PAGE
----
On the other hand, how respected and beloved are honest people—those whose word is as good as their bond, who are trusted by all; who are happy in a sense of a Christian's duty, and a Christian's hope,-a prospect of greater bliss after death than

ear hath heard or eye seen."—Who can hesitate which of the two characters to prefer?

From a WELL-WISHER.

POTATOE BREAD.

To the Editor of the Cottager's Monthly Visitor.

SIR, As potatoes often form a very considerable part of the food of the poor, I beg leave to offer a few re

Potatoe Bread.

168 marks on the culture and utility of that vegetable. Potatoes of the early kind should be set this month, with plenty of good manure. This crop will be ready about the middle of May, or perhaps a little later, when the ground may be used for other purposes, such as the sowing of mustard and cress, &c. If the winter potatoe is intended to be grown, the sets should be planted in April or May, in that case the crop will not be ready till the latter end of the year.

It is not, I think, so generally known as it ought to be, that potatoes make very good wholesome bread. To make this, you should choose the most mealy kind of potatoe. When boilded and skinned, take, of these, twelve pounds, breaking and straining them well through a coarse sieve so as to reduce them to a state of flour, mixing these well together. Make and knead them in the same manner as if it were common bread. Make it into loaves and let them bake for two hours t. These ingredients when baked will produce about forty pounds of excellent bread; it may be made in smaller quantities taking of the flour and potatoes in the like proportions.

I am sure if this method were known it would be generally adopted, as it is much cheaper than common bread, while, at the same time, it is made without the least difficulty, and is not, as some would be led to suppose, heavy and unwholesome, but perfectly light and palatable.

By inserting the above you will confer an obliga

tion on

D. G. E.

We have printed the above letter, believing that a hint on potatoe bread may be of use ;-notwithstanding our correspondent has said nothing about

The letter was written in March ; the beginning, however, of April will do.

There is an omission here in D. G. E.'s letter.

the quantity of flour which he would add to his twelve pounds of potatoes to make the forty pounds of bréad.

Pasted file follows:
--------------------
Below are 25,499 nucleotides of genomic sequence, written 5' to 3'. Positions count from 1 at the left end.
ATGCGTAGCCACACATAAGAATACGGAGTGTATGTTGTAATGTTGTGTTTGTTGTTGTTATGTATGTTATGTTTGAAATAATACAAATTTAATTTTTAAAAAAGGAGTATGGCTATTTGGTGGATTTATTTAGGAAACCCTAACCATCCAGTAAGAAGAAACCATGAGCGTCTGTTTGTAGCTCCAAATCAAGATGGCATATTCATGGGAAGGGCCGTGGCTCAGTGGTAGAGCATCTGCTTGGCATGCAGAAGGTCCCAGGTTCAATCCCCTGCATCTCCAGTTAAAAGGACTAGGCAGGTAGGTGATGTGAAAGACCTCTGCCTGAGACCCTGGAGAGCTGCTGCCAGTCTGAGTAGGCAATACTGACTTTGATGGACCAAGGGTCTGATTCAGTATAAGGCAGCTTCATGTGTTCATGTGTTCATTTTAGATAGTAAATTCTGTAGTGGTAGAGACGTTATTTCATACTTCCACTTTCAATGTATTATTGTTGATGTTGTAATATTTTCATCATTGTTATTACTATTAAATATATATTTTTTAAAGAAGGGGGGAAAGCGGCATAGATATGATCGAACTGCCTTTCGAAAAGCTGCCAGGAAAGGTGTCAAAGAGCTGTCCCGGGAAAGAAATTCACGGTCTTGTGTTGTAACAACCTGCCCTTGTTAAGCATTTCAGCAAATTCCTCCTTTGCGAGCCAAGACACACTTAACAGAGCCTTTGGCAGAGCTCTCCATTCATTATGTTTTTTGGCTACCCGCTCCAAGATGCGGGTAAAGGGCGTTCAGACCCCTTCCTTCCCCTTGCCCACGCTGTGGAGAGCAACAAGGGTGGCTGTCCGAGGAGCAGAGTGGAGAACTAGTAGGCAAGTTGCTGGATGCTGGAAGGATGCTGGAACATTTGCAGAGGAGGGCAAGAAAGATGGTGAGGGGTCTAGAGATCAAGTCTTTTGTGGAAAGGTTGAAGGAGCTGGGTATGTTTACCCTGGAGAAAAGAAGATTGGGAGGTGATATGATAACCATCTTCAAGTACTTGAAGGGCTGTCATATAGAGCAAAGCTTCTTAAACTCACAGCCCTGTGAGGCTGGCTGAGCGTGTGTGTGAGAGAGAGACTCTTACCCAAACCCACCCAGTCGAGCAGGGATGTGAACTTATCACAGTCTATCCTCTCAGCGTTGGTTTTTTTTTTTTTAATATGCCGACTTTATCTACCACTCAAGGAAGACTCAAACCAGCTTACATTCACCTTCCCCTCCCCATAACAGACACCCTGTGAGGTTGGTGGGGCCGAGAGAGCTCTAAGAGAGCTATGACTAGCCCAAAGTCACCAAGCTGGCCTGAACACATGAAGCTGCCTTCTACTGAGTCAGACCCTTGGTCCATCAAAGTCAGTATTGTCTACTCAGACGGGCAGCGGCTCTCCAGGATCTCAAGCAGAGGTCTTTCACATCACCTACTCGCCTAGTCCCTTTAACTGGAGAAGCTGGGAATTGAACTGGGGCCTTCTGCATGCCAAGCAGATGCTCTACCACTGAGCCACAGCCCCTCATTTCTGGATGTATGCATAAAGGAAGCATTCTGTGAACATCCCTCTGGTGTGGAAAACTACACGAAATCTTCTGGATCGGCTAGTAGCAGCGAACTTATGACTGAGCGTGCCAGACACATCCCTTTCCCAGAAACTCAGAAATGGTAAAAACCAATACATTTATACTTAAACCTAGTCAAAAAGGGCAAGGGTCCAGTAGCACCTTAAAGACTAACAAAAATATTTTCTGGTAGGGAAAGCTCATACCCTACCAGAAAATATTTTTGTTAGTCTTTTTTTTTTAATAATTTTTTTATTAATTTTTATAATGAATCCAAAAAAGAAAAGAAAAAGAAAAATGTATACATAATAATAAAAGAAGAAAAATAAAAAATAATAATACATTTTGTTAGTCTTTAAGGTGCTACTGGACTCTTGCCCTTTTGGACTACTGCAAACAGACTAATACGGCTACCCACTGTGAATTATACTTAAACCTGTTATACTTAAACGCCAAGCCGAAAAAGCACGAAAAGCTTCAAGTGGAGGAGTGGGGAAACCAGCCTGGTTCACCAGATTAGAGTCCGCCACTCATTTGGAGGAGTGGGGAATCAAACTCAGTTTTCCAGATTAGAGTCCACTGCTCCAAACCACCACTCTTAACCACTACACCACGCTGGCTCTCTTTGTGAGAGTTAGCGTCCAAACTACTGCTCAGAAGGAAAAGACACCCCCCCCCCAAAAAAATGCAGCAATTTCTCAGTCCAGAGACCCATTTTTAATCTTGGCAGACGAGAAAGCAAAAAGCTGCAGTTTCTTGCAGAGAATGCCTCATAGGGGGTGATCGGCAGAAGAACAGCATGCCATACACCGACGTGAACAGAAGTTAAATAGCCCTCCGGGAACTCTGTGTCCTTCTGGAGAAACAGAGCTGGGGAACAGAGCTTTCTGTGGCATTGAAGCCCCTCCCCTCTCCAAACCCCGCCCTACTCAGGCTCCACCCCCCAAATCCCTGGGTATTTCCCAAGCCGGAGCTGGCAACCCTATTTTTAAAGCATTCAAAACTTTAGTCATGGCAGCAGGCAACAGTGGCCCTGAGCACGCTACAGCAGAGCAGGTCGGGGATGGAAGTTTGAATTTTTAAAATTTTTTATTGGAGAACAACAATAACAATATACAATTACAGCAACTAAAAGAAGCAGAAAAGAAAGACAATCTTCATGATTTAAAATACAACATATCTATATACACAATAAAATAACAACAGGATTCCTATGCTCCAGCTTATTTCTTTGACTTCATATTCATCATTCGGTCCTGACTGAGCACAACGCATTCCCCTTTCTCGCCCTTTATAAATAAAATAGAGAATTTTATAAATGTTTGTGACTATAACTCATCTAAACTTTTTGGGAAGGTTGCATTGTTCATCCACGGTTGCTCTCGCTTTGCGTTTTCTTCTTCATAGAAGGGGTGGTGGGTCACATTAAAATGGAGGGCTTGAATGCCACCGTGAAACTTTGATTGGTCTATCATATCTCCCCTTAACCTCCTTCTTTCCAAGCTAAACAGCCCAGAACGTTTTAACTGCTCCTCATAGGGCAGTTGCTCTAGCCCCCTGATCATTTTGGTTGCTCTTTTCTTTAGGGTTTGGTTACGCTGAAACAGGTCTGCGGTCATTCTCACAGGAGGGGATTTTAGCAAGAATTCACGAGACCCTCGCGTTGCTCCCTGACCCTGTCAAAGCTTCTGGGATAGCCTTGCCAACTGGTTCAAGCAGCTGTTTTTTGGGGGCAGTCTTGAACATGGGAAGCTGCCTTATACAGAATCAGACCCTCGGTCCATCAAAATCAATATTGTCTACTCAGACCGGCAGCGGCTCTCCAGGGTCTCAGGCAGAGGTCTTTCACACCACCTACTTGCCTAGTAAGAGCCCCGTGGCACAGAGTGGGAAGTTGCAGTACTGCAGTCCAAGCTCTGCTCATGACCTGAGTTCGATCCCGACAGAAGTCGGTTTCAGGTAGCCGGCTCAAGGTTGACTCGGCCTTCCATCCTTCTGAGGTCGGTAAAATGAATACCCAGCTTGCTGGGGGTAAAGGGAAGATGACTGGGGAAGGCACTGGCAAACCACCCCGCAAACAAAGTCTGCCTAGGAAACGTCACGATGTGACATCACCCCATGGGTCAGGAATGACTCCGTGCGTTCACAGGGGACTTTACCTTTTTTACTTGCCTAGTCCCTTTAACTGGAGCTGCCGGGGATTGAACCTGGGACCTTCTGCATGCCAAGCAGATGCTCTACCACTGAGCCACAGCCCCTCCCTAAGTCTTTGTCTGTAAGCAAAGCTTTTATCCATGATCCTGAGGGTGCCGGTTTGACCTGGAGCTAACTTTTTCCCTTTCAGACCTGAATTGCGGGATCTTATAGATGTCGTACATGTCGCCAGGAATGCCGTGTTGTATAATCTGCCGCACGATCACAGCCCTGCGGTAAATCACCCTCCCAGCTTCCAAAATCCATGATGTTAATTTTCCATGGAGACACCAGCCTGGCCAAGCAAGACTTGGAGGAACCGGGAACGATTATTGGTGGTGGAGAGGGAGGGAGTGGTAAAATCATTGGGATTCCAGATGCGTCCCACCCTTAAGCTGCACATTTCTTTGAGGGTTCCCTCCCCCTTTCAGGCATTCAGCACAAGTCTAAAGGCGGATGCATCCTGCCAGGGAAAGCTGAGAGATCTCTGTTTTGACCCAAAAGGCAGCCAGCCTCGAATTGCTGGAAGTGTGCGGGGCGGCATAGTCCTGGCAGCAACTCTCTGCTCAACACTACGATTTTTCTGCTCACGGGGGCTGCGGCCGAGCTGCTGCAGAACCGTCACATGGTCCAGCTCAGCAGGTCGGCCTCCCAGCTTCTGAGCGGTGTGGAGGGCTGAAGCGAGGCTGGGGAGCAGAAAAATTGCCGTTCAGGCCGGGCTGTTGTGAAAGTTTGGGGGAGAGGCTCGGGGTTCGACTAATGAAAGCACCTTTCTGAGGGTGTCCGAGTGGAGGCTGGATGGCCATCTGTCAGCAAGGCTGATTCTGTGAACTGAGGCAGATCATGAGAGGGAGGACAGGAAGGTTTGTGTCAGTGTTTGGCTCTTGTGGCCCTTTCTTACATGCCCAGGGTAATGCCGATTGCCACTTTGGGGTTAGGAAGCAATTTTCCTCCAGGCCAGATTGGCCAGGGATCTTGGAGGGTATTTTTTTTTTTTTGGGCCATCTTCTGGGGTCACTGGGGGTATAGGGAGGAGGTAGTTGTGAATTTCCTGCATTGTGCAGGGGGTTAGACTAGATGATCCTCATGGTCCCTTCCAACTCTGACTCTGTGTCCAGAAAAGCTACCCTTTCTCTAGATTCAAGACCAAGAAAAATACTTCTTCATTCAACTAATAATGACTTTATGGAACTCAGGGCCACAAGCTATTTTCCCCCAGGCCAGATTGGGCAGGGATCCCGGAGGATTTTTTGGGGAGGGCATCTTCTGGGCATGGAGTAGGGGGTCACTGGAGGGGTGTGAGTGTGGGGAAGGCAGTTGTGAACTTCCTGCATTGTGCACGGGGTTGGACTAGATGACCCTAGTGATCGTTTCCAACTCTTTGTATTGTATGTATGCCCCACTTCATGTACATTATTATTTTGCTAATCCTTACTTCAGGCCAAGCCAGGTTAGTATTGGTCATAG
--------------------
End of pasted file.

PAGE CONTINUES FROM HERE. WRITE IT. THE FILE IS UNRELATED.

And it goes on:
There are, however, different opinions as to the proportions of flour and potatoes best calculated to combine the advantages of cheapness and goodness. -Potatoes with flour certainly make the bread much cheaper, and those who are disposed to try might use the potatoes in small quantities at first, and a little experience will teach them where it is best to stop.Ed.

1

FEMALE ORPHAN ASYLUM.

The following advice, printed on parchment, is given to the children of the “Female Orphan Asylum” when they are about to leave the house. You are placed out apprentice by the Guardians of the Asylum, or House of Refuge for the reception of friendless and deserted girls, the settlement of whose parents cannot be found. You were taken into it, a deserted orphan, totally helpless and for saken by friends. By the benevolence of this institution, you have been fed, clothed, and instructed. You have been taught to fear God, to love Him, to be honest, careful, laborious, and diligent. As you hope for success in this world and happiness in the next, you are to be mindful of what has been taught you. You are to behave honestly, justly, „soberly, and carefully in every thing to every body, especially towards your master and mistress, and their family; and to execute all lawful commands, with industry, cheerfulness, and good manners.

You may experience many temptations to do wrong when you are in the world, but by all means fly from them, and daily pray to the Almighty to enable you so to do. Always speak the Truth. Though you may have done a wrong thing, you